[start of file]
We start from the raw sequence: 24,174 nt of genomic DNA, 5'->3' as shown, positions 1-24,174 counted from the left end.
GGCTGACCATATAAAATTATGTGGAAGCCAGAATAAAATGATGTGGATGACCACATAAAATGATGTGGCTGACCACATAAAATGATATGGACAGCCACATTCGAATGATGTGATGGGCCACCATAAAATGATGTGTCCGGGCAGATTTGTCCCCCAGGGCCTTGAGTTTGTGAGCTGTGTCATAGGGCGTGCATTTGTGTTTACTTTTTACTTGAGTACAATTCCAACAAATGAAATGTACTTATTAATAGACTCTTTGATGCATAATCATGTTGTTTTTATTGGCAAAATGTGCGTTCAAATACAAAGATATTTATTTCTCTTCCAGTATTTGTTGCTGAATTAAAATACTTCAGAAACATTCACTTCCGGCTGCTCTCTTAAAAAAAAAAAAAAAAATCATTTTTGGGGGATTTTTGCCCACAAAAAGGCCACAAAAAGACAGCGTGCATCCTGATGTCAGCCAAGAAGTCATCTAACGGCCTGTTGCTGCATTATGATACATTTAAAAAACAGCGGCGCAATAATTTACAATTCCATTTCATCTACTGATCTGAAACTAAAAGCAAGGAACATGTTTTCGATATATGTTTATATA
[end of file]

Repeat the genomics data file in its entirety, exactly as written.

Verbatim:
We start from the raw sequence: 24,174 nt of genomic DNA, 5'->3' as shown, positions 1-24,174 counted from the left end.
GGCTGACCATATAAAATTATGTGGAAGCCAGAATAAAATGATGTGGATGACCACATAAAATGATGTGGCTGACCACATAAAATGATATGGACAGCCACATTCGAATGATGTGATGGGCCACCATAAAATGATGTGTCCGGGCAGATTTGTCCCCCAGGGCCTTGAGTTTGTGAGCTGTGTCATAGGGCGTGCATTTGTGTTTACTTTTTACTTGAGTACAATTCCAACAAATGAAATGTACTTATTAATAGACTCTTTGATGCATAATCATGTTGTTTTTATTGGCAAAATGTGCGTTCAAATACAAAGATATTTATTTCTCTTCCAGTATTTGTTGCTGAATTAAAATACTTCAGAAACATTCACTTCCGGCTGCTCTCTTAAAAAAAAAAAAAAAAATCATTTTTGGGGGATTTTTGCCCACAAAAAGGCCACAAAAAGACAGCGTGCATCCTGATGTCAGCCAAGAAGTCATCTAACGGCCTGTTGCTGCATTATGATACATTTAAAAAACAGCGGCGCAATAATTTACAATTCCATTTCATCTACTGATCTGAAACTAAAAGCAAGGAACATGTTTTCGATATATGTTTATATA